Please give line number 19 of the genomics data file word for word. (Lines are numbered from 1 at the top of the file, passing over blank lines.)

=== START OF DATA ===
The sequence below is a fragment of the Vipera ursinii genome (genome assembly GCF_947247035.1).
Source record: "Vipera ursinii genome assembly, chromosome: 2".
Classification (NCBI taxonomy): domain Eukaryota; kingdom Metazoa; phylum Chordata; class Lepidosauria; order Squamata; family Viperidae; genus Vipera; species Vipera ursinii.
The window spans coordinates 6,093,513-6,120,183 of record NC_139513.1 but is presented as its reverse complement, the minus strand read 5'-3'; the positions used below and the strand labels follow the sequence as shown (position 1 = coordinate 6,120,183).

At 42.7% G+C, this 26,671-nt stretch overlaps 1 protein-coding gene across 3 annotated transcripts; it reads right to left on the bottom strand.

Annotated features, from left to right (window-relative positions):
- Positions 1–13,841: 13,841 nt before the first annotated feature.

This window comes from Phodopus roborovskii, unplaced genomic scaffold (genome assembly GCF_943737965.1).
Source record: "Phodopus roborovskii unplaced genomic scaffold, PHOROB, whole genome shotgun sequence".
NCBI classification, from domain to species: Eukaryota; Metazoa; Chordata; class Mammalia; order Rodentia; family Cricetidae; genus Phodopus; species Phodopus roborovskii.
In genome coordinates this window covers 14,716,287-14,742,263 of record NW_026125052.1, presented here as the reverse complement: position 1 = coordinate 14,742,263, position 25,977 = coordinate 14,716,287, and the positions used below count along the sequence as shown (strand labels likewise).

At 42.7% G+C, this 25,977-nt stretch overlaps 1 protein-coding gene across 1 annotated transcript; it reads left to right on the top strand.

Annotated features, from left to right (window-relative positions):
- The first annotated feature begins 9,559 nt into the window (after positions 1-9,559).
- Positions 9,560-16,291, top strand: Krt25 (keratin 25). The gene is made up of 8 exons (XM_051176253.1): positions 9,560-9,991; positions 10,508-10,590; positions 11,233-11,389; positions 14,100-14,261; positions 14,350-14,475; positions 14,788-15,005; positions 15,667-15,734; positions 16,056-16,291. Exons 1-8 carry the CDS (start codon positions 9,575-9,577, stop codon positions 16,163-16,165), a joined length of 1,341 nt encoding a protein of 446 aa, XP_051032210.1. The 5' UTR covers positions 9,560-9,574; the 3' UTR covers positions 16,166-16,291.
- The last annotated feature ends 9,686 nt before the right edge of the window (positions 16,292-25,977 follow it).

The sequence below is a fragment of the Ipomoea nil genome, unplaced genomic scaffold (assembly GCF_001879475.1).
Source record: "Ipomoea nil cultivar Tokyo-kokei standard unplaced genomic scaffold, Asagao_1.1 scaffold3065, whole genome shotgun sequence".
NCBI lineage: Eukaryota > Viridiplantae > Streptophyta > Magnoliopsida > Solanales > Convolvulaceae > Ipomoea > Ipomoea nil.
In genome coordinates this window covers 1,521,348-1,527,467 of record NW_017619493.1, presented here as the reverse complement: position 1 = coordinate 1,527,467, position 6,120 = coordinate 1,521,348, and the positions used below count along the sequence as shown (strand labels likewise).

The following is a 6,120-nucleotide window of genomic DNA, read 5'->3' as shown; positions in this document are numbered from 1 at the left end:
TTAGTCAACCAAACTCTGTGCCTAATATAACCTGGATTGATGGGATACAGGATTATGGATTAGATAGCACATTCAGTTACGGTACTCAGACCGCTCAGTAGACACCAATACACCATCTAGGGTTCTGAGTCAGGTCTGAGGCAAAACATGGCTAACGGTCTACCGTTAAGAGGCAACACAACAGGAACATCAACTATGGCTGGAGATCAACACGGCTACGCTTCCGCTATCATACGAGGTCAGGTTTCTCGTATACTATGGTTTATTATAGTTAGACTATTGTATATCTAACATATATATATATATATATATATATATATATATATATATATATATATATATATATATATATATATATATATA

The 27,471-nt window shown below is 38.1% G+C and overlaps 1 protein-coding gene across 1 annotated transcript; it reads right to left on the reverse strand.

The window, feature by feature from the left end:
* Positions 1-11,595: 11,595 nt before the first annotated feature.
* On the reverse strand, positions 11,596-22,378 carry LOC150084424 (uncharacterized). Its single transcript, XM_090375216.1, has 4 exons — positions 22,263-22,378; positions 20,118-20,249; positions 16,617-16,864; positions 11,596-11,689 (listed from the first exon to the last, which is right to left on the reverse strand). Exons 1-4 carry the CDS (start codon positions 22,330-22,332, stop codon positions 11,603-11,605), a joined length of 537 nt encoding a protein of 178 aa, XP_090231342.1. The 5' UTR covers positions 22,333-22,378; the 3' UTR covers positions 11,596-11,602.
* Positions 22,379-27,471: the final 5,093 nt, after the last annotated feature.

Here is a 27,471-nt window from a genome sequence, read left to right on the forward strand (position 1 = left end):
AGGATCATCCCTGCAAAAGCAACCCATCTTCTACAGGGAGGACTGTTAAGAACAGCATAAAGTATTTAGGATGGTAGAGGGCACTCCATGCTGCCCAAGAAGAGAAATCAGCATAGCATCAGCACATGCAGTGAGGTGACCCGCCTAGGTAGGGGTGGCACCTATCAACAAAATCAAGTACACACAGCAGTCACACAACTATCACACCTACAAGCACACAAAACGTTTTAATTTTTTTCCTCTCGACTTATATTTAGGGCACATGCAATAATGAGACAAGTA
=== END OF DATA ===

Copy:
NCBI lineage: Eukaryota > Viridiplantae > Streptophyta > Magnoliopsida > Solanales > Convolvulaceae > Ipomoea > Ipomoea nil.